A wh-clause is also usually semantically singular. In this case, "what things have been named by nouns so far" is a reference to a particular concept. So, using editorial substitution, one might write: "[This concept] is utterly uninteresting".

  38. Anton Sherwood said,

    June 13, 2010 @ 6:50 pm

    In other words, the subject of that sentence is the question ("what"), not the things that are the subject of the sentence.

  39. Stephen Jones said,

    June 13, 2010 @ 6:50 pm

    They all lend a certain something to the match, but they all displace thoughtful, insightful expressions of appreciation of the game.

    This is football we're talking about you know!

  40. J. Goard said,

    June 13, 2010 @ 7:20 pm

    @Sid:

    Then how about the Telegraph?

    "Hopefully, he gets the support he needs," the Manchester United manager said. "It is not going to be an easy job. There is a tremendous pressure on the English coach, which Fabio will understand when he is two minutes into the job.

    Here, "English coach" refers to whomever occupies the position, but clearly doesn't exclude the Italian.

  41. Áine ní Dhonnchadha said,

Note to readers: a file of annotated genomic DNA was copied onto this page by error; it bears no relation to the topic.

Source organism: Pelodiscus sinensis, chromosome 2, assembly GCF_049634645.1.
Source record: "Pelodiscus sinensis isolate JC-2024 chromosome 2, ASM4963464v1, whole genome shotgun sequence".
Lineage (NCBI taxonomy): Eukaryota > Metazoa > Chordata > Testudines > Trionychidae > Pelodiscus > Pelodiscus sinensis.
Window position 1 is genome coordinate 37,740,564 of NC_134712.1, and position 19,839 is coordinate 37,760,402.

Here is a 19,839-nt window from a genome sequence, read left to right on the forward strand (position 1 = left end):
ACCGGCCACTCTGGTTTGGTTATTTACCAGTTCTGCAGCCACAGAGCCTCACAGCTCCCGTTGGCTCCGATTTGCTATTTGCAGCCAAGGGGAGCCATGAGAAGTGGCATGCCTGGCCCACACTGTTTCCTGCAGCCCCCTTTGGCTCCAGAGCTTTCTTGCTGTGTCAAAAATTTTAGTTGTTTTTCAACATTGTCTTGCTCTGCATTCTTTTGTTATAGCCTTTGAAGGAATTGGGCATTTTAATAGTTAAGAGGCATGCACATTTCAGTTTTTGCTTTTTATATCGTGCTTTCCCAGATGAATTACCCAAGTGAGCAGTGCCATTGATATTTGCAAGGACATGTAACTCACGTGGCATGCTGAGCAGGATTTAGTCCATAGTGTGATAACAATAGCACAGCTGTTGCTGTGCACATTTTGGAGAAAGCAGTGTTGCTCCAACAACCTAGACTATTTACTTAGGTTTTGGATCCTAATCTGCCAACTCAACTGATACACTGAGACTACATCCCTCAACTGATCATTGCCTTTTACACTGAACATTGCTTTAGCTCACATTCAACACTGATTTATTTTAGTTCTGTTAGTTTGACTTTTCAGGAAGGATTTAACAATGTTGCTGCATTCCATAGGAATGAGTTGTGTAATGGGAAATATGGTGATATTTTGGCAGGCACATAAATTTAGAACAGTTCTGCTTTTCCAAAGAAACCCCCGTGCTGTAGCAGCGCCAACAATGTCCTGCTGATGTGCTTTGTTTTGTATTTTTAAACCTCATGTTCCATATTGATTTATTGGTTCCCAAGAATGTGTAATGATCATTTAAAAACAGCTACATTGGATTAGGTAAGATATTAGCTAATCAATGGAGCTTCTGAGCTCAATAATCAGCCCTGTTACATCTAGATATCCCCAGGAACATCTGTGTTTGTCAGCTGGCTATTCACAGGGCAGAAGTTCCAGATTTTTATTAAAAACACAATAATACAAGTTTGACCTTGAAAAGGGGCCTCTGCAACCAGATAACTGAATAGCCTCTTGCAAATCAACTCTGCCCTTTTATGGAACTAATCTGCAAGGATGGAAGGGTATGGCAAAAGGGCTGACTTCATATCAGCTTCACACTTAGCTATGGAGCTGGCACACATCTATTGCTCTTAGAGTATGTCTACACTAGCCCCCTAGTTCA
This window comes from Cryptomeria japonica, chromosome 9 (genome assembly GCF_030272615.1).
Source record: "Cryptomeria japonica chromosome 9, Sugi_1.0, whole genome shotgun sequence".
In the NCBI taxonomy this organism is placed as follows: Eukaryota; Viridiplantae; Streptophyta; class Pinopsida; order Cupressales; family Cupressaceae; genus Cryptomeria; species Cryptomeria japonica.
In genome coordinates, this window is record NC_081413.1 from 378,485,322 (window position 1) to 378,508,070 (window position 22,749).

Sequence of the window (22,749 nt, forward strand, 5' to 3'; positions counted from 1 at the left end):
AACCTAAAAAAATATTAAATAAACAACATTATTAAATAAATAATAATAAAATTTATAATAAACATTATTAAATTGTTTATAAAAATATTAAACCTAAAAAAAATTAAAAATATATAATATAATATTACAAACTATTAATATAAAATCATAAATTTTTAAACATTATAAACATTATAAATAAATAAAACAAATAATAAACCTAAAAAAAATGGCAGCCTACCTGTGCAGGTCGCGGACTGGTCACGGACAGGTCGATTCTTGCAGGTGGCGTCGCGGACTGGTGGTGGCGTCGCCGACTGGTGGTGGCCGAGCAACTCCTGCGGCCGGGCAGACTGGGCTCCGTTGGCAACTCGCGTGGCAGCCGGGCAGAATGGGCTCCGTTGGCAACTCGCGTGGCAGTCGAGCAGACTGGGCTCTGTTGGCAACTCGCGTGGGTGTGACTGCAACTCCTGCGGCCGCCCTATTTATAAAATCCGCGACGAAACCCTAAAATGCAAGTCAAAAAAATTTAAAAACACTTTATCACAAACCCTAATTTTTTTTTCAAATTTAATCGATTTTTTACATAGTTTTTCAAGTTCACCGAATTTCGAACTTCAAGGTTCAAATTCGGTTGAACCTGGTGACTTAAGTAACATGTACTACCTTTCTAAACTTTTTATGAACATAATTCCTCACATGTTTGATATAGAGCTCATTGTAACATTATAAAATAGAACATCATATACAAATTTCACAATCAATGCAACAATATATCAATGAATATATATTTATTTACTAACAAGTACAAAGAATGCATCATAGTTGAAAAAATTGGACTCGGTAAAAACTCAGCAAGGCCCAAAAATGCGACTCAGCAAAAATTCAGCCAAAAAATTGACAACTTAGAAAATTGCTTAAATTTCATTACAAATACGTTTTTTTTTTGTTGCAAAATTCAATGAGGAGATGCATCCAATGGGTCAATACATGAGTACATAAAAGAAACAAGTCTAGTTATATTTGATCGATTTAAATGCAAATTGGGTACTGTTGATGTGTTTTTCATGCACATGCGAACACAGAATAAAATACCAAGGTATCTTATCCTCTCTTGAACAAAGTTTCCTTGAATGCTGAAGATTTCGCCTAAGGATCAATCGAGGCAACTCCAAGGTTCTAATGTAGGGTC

June 13, 2010 @ 9:38 pm

    Given the nature of the Bantu branch of Niger-Congo to which isiZulu belongs, what is the plural?

  42. T-Rex said,

    June 13, 2010 @ 9:46 pm

    Well as an Englishman I can't call Fabio Capello the English coach. Just as Arsene Wenger is the Arsenal coach, Capello is the England coach, because England is the name of his team. To me, any demonym describes the coach's origin.

    This applies to the players too, but it's far more confusing because they aren't always talked about in the context of the national side, whereas Capello is. Calling them England players instead of English players is a practice which arises during the normal season, when it is a useful distinction – it picks out not the player's nationality but the fact that he plays for the national team. For example, Theo Walcott is an English player but not an England player, because he's not in the world cup squad. This distinction is applied to players of other nationalities too.